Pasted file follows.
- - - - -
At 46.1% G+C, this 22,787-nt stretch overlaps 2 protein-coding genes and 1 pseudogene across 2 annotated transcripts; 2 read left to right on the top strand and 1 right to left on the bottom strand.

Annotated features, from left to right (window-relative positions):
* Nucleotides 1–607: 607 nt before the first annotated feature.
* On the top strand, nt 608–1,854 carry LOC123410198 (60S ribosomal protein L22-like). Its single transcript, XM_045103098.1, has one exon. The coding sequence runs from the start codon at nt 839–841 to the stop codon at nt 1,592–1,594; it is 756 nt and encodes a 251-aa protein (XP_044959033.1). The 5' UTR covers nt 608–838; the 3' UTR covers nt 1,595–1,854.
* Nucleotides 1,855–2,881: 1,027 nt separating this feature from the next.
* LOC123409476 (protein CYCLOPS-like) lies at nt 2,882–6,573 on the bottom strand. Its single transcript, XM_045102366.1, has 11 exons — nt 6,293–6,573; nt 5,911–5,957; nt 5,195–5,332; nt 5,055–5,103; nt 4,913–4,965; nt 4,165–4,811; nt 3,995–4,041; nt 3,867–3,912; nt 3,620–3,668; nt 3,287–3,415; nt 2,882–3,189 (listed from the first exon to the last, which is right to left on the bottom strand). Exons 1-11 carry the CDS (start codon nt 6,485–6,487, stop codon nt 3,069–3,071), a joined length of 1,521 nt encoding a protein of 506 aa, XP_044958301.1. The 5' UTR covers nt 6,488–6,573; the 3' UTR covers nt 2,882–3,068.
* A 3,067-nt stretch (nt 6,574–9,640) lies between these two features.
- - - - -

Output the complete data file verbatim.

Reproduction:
At 46.1% G+C, this 22,787-nt stretch overlaps 2 protein-coding genes and 1 pseudogene across 2 annotated transcripts; 2 read left to right on the top strand and 1 right to left on the bottom strand.

Annotated features, from left to right (window-relative positions):
* Nucleotides 1–607: 607 nt before the first annotated feature.
* On the top strand, nt 608–1,854 carry LOC123410198 (60S ribosomal protein L22-like). Its single transcript, XM_045103098.1, has one exon. The coding sequence runs from the start codon at nt 839–841 to the stop codon at nt 1,592–1,594; it is 756 nt and encodes a 251-aa protein (XP_044959033.1). The 5' UTR covers nt 608–838; the 3' UTR covers nt 1,595–1,854.
* Nucleotides 1,855–2,881: 1,027 nt separating this feature from the next.
* LOC123409476 (protein CYCLOPS-like) lies at nt 2,882–6,573 on the bottom strand. Its single transcript, XM_045102366.1, has 11 exons — nt 6,293–6,573; nt 5,911–5,957; nt 5,195–5,332; nt 5,055–5,103; nt 4,913–4,965; nt 4,165–4,811; nt 3,995–4,041; nt 3,867–3,912; nt 3,620–3,668; nt 3,287–3,415; nt 2,882–3,189 (listed from the first exon to the last, which is right to left on the bottom strand). Exons 1-11 carry the CDS (start codon nt 6,485–6,487, stop codon nt 3,069–3,071), a joined length of 1,521 nt encoding a protein of 506 aa, XP_044958301.1. The 5' UTR covers nt 6,488–6,573; the 3' UTR covers nt 2,882–3,068.
* A 3,067-nt stretch (nt 6,574–9,640) lies between these two features.